By Allison Sayer for Seward City News-
On January 16, I had the amazing opportunity to go behind the scenes at the Alaska Wildlife Conservation Center with staff member Teal Goodsell.
As we passed by the wolf enclosure, a black and a white wolf came running up to the fence. “They love people,” Teal said. They were at a facility that lost its license. The Wildlife Center got them because they would be able to provide the wolves with human interaction. We stared at each other through the fence for awhile.
A young moose came trotting up to the fence on the other side of the path. The orphaned moose enclosed there attained some celebrity in Denali National Park last summer (see news article) before the Wildlife Center obtained them. We did not enter that enclosure because, Teal said, “That moose does not like me. He kicked me in the head!” Fair enough.
Now we were ready to enter some enclosures. We had a latex gloves to wear to protect the animals from germs. We changed gloves after each visit so we did not cross contaminate any enclosures.
The Wildlife Center was babysitting a pair of young caribou. We held out pellets to them as if we were at a petting zoo. The caribou quickly ate the pellets, looking sideways at us with giant eyes. Then they pretty much went about their business.
We visited Snickers the porcupine. This was definitely the highlight of the visit for me. A family with a dog and a child raised him in a trailer after finding him in their woodpile. It’s hard to imagine someone finding a baby porcupine and deciding it should be an indoor animal, but there are all types of people in this world. When the family suffered a misfortune, authorities confiscated Snickers and he came to the Wildlife Center.
We each held a peanut out to Snickers. He slowly sniffed the nut, then gently took it in his mouth. He held the nut in his front paws while chewing it out of the shell. Then, he tried to climb into Mereidi’s lap! We were not sure what to do. Here was an animal that clearly wanted to cuddle, but there was a serious problem. Without making any sudden moves, we scratched his little nose. It was amazing and adorable to watch this prickly animal enjoy being petted.
Next, we visited the adult moose. We did not go inside with them, but we each had a banana to feed to a moose. I naively started to peel it, but Teal told me it was not necessary. The moose ran up to the fence, and started licking the wires in anticipation of a banana treat. We each fed a moose a banana, peel and all. The fence between us and the moose started to feel mighty thin when the bull gently rapped his head against the wire. We quickly moved on to take a peek at the foxes.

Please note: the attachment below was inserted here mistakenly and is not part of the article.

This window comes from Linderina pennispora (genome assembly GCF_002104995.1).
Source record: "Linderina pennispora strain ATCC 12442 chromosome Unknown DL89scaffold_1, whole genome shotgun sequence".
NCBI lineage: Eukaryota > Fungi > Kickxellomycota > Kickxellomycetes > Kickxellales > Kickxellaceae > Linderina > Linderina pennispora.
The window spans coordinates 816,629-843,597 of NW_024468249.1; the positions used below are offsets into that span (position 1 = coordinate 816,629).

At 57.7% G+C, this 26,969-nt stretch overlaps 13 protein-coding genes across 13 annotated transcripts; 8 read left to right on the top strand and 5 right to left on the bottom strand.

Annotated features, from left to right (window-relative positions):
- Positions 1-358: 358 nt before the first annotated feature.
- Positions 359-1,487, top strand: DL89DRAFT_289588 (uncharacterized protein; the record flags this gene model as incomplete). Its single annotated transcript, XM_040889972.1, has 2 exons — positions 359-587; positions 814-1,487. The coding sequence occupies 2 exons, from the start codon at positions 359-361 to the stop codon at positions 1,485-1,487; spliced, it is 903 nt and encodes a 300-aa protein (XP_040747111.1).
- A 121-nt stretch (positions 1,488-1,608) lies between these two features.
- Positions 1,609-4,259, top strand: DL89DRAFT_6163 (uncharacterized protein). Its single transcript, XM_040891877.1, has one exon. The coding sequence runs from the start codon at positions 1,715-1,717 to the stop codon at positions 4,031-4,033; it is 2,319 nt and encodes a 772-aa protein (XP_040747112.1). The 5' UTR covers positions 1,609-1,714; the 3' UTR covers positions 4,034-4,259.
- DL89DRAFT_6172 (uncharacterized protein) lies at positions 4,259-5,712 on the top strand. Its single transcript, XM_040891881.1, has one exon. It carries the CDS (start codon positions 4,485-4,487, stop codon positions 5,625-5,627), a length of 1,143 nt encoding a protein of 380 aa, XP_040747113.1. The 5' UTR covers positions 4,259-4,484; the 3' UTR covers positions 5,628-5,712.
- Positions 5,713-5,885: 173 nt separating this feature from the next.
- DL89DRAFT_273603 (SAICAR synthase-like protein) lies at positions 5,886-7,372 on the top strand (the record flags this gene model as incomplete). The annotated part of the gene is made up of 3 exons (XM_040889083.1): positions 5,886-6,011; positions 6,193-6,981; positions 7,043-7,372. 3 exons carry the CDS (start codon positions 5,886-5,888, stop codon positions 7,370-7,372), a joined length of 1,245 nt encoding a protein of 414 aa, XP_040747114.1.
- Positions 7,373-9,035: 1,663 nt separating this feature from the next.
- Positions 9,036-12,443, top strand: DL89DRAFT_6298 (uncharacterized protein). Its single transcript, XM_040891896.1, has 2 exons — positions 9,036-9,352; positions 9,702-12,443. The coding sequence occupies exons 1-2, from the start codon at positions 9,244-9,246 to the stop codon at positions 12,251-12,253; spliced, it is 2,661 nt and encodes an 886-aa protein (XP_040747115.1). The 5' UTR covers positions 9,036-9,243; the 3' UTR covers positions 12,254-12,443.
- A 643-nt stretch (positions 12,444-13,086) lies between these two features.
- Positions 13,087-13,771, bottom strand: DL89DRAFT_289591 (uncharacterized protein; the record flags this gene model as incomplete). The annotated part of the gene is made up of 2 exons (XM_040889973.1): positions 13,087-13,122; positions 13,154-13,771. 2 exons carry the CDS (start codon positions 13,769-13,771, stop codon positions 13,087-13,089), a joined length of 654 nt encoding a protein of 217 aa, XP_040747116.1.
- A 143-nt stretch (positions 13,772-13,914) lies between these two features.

Our last enclosure visit was the baby Sitka-black tailed deer. With the Alpenglow on the mountains behind us and tiny, plump super furry deer eating out of our hands, it was like some version of heaven. They were extremely dainty eating the alfalfa pellets, and they let us pet them even when we didn’t have any more food. I asked how these creatures from a milder region were doing with the cold temperatures. Teal said they seemed to be doing fine. She said when it got really cold they hunkered down in the hay a little bit more. I noticed they were very, very furry, maybe more so than their counterparts down in balmy Southeast.
I do want to reiterate, this is not the normal visitor experience. I don’t want anyone to go to the center expecting to handle the animals and leaving disappointed.
How are all of these animals so tame?
Staff bottle feed the baby animals that come into the center. The philosophy of the animal care practice is to deliberately make the animals as tame as possible. They will not be released into the wild, and the tamer they are, the easier it is for staff to care for them. For example, staff are working with the Sitka black tailed deer to halter train them. If they need to move the deer to another enclosure all they will have to do is slip on the halter. The animals need medical treatment, including shots, from time to time. Having an animal that doesn’t mind being handled makes that much easier and safer.
Is it “right” to keep wildlife in captivity?
Many people have differing opinions about keeping animals in captivity. Should orphaned baby animals be permitted to die, or should they be kept in what is essentially a zoo until they die? Many of them were orphaned as a result of illegal human activity, which made other humans feel our race had an obligation to them. Many baby animals that made it to the center were in close contact with humans right after they lost their mothers. People did not want to watch the baby animals die right in front of them. Also, the desperate babies were interfering with traffic and other human activities.
I think if there are people who want to take care of these animals, they should be able to go ahead and do it. I can understand the desire, as well, to “let nature run its course.” But, we should ask ourselves: Is nature really “running its course” in Alaska at all? The state inventories and heavily manipulates every economically important animal we have. I believe caring for the occasional orphaned animal is far less of an intervention than many of our other policies and practices. This is my own opinion, and not the opinion of the Seward City News or its sponsors!
The prevailing message of the visit for me was: Once humans interfere with an animal, it will be dependent on humans for the rest of its life.
Also, feeding baby deer and porcupines by hand is a really fun and special experience!